Mongol Asia and Its Legacy

History/Overview

The military expansion of the Mongols in the thirteenth century followed by a century of so-called Pax Mongolica (the Mongolian Peace) resulted in unprecedented cross-regional movement of people, goods, and ideas. Asia, Europe, and parts of Africa were integrated through these movements that shaped local and world histories through to the fifteenth century and even later. 

Genghis Khan

This course examines the significance of the Mongols and the integrated world they created through the study of primary sources and secondary literature. The Secret History of the Mongols and Marco Polo’s The Description of the World will be the key primary texts used for the course. 

Marco Polo

 In addition to focusing on important Mongol leaders, such as Genghis Khan, Mongke Khan, and Kubilai Khan, the course will also analyze the impact of Mongol expansion and integration on the transmission of religious ideas, knowledge circulation, maritime warfare, the environment, and the spread of diseases.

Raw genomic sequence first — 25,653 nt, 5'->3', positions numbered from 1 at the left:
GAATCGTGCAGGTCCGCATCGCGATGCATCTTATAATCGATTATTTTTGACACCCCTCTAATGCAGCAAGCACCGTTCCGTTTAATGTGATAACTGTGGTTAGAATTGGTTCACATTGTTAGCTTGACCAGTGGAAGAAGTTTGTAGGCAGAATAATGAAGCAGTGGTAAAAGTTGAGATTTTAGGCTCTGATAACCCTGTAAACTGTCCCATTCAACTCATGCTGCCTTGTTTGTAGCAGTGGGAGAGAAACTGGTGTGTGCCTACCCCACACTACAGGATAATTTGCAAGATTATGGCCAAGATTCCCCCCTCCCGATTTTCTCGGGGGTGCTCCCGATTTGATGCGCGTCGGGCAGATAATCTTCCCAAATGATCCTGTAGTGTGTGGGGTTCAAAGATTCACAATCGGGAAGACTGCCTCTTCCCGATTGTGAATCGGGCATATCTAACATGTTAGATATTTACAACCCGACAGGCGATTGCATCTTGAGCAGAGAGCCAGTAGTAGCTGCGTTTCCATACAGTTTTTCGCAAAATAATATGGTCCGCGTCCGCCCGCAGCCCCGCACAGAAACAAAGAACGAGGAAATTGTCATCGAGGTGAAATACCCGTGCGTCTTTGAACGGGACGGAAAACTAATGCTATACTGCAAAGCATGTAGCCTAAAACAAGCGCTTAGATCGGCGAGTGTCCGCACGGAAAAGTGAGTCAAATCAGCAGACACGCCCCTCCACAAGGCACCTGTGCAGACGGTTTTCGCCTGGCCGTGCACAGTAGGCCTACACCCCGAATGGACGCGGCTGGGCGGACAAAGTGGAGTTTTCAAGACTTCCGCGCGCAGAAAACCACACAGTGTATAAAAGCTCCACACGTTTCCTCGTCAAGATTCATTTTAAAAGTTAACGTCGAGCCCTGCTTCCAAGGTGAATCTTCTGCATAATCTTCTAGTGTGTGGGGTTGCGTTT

The Mongol Khanates

This course takes a historical approach to examine cross-cultural interactions in the Eurasian world between the twelfth and fourteen centuries. It focuses on how various people, societies, and cultures encountered and were transformed by the creation of the Mongol Empire.

Primary Sources

Emphasizing the analysis of primary texts, the course provides a critical perspective on empire formation, intra-ethnic interactions, and the long-distance spread of ideas, technologies, and diseases. 

Student Websites

 It also examines environmental matters, gender aspects, and methodological issues pertaining to studying cross-cultural interactions and exchanges. These aspects of the course satisfy the “Cultures and Contexts” requirements of NYU’s Core curriculum.

Professor Tansen Sen 
ts107@nyu.edu

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